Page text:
A common myth about marriage is that half of them end in divorce. It comes from naively dividing the divorce rate by the marriage rate.
Based on a 2014 American Community Survey, no demographic: employed, unemployed, white, black, hispanic, kids, no kids - goes beyond the 45 percent mark.
Another interesting statistic, from the Survey is that by age 60, among the employed in 2014 who married at some time in their lives, 32 percent of women and 26 percent of men either divorced or remarried.
According to the CDC in 2014, there were 2,140, 272 marriages (49 reporting States and D.C), the marriage rate: 6.9 per 1,000 total population (49 reporting States and D.C), and the divorce rate: 3.2 per 1,000 population (45 reporting States and D.C.).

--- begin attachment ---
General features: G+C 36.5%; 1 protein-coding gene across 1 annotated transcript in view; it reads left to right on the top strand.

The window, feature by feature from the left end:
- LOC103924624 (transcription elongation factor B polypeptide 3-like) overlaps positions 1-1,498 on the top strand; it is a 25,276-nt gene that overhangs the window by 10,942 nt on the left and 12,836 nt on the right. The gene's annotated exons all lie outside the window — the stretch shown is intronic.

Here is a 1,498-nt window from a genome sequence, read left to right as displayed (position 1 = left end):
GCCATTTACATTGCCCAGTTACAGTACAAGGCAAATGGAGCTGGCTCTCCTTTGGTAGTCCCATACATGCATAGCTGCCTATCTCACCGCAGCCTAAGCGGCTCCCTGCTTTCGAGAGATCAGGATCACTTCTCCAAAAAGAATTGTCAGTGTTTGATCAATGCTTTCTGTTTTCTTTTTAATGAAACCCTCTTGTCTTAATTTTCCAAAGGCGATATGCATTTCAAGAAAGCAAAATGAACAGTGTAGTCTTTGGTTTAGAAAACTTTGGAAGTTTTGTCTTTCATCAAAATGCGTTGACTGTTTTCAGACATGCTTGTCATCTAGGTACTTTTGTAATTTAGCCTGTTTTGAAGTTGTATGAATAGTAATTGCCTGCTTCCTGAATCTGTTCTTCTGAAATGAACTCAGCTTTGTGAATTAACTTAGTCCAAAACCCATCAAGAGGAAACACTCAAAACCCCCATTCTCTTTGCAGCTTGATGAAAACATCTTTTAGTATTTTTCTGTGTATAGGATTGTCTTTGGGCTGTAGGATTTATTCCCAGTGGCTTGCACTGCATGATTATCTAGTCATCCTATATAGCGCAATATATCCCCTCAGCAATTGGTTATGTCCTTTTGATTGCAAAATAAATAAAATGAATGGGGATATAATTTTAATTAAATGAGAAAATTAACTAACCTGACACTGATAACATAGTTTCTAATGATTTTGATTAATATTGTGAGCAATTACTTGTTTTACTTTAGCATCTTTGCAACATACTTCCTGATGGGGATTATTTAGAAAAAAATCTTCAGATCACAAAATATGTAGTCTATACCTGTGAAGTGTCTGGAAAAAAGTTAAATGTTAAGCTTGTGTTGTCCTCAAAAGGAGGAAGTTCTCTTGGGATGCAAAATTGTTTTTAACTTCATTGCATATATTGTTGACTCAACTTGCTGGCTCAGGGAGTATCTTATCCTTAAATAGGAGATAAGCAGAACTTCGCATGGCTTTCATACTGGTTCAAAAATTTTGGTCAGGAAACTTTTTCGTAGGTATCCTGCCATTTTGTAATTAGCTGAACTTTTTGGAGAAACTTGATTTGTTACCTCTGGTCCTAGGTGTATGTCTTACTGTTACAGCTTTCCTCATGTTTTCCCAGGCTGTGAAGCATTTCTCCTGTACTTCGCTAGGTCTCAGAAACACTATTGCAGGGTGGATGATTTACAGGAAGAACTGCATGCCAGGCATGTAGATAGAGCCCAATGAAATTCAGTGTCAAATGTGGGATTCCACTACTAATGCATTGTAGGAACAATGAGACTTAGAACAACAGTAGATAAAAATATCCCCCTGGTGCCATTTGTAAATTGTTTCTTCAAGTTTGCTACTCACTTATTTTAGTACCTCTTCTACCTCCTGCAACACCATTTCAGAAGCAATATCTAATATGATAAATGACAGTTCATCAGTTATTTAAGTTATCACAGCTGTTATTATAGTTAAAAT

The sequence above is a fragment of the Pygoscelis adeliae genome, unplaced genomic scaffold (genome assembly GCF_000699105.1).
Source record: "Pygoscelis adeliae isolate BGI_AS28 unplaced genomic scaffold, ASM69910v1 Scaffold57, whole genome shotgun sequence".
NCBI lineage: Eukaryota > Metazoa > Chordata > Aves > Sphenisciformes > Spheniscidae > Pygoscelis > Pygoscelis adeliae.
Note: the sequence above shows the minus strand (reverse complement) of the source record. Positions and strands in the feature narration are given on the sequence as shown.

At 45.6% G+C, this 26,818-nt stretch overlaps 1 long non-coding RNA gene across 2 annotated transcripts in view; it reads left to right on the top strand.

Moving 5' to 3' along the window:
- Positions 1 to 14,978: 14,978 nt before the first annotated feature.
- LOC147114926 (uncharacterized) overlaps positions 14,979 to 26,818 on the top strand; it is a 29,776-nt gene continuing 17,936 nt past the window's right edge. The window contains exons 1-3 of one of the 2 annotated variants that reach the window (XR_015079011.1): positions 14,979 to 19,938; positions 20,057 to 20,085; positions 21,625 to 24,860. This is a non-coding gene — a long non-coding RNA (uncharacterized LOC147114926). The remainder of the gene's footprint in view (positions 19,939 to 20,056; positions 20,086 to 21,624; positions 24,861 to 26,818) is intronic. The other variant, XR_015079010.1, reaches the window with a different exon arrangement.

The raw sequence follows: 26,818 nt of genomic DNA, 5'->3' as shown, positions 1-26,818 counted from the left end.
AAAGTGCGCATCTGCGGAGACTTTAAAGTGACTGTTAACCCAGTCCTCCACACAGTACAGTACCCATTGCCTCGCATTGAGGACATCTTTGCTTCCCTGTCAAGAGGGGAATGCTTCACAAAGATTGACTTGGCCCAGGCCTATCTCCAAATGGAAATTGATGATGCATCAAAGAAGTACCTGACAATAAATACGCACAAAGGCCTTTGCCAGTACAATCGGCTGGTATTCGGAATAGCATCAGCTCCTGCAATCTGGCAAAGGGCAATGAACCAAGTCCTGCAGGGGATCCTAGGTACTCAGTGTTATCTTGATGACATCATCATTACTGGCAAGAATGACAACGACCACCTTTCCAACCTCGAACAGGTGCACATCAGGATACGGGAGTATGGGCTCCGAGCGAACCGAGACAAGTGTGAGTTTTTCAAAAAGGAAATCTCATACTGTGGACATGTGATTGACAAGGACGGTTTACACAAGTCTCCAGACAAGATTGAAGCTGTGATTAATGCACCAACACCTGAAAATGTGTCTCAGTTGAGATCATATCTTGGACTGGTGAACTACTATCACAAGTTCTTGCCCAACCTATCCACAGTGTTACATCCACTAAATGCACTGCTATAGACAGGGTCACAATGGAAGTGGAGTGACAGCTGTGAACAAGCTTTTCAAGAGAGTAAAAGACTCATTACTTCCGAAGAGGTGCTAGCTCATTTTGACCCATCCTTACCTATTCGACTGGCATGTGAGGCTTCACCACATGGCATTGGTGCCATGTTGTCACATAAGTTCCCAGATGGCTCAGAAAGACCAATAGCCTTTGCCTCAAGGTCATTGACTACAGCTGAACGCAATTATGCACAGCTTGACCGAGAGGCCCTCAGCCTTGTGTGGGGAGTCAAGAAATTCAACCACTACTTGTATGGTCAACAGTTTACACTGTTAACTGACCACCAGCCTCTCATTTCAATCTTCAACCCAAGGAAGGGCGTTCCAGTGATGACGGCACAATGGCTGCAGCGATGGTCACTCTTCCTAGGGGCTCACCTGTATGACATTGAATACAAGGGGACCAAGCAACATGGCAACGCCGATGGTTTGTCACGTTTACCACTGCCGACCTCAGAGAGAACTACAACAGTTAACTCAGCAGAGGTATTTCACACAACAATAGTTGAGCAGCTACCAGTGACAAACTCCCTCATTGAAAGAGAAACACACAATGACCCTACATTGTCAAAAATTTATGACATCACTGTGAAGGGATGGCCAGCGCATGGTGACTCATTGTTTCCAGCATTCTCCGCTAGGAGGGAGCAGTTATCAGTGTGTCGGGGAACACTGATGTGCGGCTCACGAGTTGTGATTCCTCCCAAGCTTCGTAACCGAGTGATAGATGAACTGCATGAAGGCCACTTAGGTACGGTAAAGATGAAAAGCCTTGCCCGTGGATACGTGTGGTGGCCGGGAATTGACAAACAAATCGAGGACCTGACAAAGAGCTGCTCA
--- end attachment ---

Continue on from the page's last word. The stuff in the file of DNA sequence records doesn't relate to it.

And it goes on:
And these are the cold hard facts.
So how old should couples be when they commit? Research from the U.S. governments’ 1995, 2002, and 2006 National Surveys of Family and Growth shows that at 23—the age when many people graduate from college, settle into adult life and begin becoming financially independent—the correlation with divorce dramatically drops off.
They found that individuals who committed to cohabitation or marriage at the age of 18 saw a 60 percent rate of divorce. Whereas individuals who waited until 23 to commit saw a divorce rate that hovered more around 30 percent.